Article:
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One of the challenges with communities is that they're always changing. We certainly we have some communities that have been around for a long time and have pretty steady activity going on, but we also have newer areas that we want to focus on, and trying to build those out and get attention is really tricky.

But the great thing is that once community members are in a certain space and there’s a pretty consistent flow going there, we can really lean on them to help build that community out and provide some interaction.

That's when you feel you’ve got to the point where your community is a healthy living organism, when the community members are contributing a lot more.


Our biggest learning with scaling was giving up control. When we initially started the community, every program was curated. We were monitoring and had community moderators engaged, but as we scaled to hundreds of user groups in different communities and a large number of community champions, we had to give up that control and essentially build out a community off community.

The other learning that we're still going through is bringing in no constraints thinking. We've built the community and taken it to a certain level, but how do we get to the level that requires breaking some of the internal organizational processes, objectives, and expectations, and how you think about community externally?

That requires some of this mindset and a different type of team to come in and build out a community function.

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Community spans across multiple functions. How do you make sure that you're orchestrating them properly and headed in the right direction without getting too distracted?


My teammate repeats what the community is and what its purpose is at many meetings with new stakeholders. So anyone who's new, forgotten, or wishes they could do something else with the community for their own portion of the business understands that this is where we need to stay, at least for the foreseeable future.

That repetition and assuming that someone didn't hear you the first, second, or third time has been key to driving that understanding within our organization.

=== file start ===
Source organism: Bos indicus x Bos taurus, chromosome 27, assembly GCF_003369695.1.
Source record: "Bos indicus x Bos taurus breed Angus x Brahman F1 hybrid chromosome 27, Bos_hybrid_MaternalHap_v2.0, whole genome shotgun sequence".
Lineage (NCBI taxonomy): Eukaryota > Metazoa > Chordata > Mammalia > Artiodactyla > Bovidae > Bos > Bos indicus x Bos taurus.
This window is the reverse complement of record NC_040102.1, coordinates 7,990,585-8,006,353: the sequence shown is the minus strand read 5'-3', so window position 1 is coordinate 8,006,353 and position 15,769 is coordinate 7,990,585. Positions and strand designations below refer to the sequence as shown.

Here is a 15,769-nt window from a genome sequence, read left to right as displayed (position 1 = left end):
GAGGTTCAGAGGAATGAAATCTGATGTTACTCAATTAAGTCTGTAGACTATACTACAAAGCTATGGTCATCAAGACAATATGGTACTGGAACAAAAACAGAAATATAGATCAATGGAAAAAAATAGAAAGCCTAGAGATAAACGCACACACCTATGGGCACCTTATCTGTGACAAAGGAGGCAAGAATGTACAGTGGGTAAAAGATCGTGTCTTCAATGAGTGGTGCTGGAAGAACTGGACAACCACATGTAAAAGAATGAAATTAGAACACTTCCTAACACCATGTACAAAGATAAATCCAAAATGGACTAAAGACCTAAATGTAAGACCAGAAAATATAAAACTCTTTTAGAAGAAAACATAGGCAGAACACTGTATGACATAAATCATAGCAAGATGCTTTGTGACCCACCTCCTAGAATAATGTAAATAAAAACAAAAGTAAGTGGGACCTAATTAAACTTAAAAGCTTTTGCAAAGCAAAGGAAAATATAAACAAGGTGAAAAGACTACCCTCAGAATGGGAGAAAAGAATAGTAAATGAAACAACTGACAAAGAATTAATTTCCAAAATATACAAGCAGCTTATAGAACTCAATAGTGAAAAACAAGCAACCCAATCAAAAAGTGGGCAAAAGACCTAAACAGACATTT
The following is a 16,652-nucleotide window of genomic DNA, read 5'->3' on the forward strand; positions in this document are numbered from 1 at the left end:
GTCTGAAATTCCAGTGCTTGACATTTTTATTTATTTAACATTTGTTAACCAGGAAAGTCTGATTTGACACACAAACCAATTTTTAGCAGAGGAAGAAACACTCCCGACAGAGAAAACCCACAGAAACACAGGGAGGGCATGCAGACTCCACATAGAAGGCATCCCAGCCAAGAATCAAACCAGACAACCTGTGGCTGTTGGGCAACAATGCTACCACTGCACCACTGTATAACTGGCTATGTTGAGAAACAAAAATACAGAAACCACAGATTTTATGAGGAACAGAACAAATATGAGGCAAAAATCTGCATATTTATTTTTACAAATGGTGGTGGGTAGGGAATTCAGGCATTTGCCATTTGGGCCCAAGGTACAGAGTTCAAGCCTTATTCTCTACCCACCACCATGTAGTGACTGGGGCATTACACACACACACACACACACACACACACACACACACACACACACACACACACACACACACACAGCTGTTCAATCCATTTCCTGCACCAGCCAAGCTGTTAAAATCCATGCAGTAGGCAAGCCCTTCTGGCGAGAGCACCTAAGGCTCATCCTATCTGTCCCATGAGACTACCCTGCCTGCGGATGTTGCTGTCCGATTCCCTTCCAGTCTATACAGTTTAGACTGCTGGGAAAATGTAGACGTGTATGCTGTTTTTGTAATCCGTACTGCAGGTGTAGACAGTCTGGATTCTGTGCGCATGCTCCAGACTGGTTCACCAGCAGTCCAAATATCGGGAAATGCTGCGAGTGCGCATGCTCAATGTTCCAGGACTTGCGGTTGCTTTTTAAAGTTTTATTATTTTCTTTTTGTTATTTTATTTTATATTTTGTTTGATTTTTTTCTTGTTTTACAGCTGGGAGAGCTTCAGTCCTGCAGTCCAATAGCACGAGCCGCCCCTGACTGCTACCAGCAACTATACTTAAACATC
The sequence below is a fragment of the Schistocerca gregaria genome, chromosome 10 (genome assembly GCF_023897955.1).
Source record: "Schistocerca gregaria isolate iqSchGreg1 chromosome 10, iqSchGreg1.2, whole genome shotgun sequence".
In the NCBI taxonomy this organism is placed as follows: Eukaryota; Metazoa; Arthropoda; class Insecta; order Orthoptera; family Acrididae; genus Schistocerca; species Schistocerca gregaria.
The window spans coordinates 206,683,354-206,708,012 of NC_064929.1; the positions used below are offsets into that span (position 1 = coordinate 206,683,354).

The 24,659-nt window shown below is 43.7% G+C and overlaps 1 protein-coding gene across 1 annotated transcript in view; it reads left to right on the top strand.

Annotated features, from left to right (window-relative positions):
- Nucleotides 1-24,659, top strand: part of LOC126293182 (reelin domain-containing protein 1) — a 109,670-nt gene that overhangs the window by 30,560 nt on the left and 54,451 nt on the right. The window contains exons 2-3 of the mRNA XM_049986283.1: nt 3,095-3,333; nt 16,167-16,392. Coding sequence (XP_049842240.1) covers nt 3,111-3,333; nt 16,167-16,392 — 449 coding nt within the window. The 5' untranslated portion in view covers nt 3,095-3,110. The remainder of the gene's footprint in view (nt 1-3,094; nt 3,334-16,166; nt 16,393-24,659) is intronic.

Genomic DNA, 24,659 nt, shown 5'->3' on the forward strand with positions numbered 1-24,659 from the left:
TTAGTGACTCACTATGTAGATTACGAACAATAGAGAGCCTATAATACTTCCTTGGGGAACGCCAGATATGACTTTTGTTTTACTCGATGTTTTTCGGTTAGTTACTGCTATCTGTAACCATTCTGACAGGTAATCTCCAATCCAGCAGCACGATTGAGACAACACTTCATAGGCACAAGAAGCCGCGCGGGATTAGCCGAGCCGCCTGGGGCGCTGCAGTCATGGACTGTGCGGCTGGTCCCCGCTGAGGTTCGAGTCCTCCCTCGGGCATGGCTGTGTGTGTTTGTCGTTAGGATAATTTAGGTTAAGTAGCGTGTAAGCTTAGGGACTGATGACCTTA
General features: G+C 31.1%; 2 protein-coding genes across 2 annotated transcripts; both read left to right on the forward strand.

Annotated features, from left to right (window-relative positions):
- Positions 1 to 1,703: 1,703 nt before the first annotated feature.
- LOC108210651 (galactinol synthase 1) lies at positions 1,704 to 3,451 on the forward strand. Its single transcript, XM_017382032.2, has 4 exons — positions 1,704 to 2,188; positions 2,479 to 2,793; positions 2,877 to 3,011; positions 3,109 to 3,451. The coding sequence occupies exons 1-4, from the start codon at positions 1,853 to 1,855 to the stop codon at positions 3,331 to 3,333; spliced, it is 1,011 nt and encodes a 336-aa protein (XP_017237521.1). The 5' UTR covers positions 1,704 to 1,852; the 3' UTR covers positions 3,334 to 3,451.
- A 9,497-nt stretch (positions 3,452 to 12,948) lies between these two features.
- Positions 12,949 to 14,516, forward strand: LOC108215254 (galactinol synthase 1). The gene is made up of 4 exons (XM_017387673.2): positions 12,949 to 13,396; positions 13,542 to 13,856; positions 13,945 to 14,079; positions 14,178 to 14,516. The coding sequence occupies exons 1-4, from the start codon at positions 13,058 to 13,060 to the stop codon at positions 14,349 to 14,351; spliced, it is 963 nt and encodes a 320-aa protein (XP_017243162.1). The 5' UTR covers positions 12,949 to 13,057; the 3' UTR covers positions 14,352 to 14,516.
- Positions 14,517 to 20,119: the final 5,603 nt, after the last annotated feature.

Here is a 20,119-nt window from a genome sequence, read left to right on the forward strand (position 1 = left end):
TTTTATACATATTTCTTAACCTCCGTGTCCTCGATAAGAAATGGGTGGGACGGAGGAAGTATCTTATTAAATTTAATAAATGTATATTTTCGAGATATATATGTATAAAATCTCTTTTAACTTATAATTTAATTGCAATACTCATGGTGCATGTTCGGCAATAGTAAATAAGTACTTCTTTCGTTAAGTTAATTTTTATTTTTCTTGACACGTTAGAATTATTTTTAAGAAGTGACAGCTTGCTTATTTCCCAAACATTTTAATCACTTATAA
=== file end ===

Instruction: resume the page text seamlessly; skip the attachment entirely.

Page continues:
My answer to this question is to lay a really strong executive foundation early. The visionary for the Gong community is our chief customer officer. He worked really closely with our executive leadership team to make sure that not only was this a priority, but to define the do's and the don’ts.

I'm constantly going on roadshows and speaking with different team leads about what the community is. A hundred Gong employees helped me build and launch the community, so 20% of the company was educated on what the Gong community was doing. And I always like to give an update of what's happening and how things are going.

You need to make sure that you have a seat at the table, and the best way to do that is by having an executive who really gets community, champions it, and makes sure the rest of the executive team are completely aligned.


Community can be viewed by so many people as a marketing tool or a tool for sales, but the community members usually don't want that. They want a place where they can come and communicate and share their ideas and get some answers.

It’s a tricky balance to make sure that it's focused on the things the community really wants to see.


In early-stage companies, the question is always ‘where does the community live?’ The truth is that if community is done right, it will impact every single function.

I believe that if we do a good job as community professionals, we'll be able to level up the profession as a whole, and people will realize it’s just a layer under all the parts of the company.

And, then, hopefully, we'll see more chief community officers leading organizations of their own in a few years.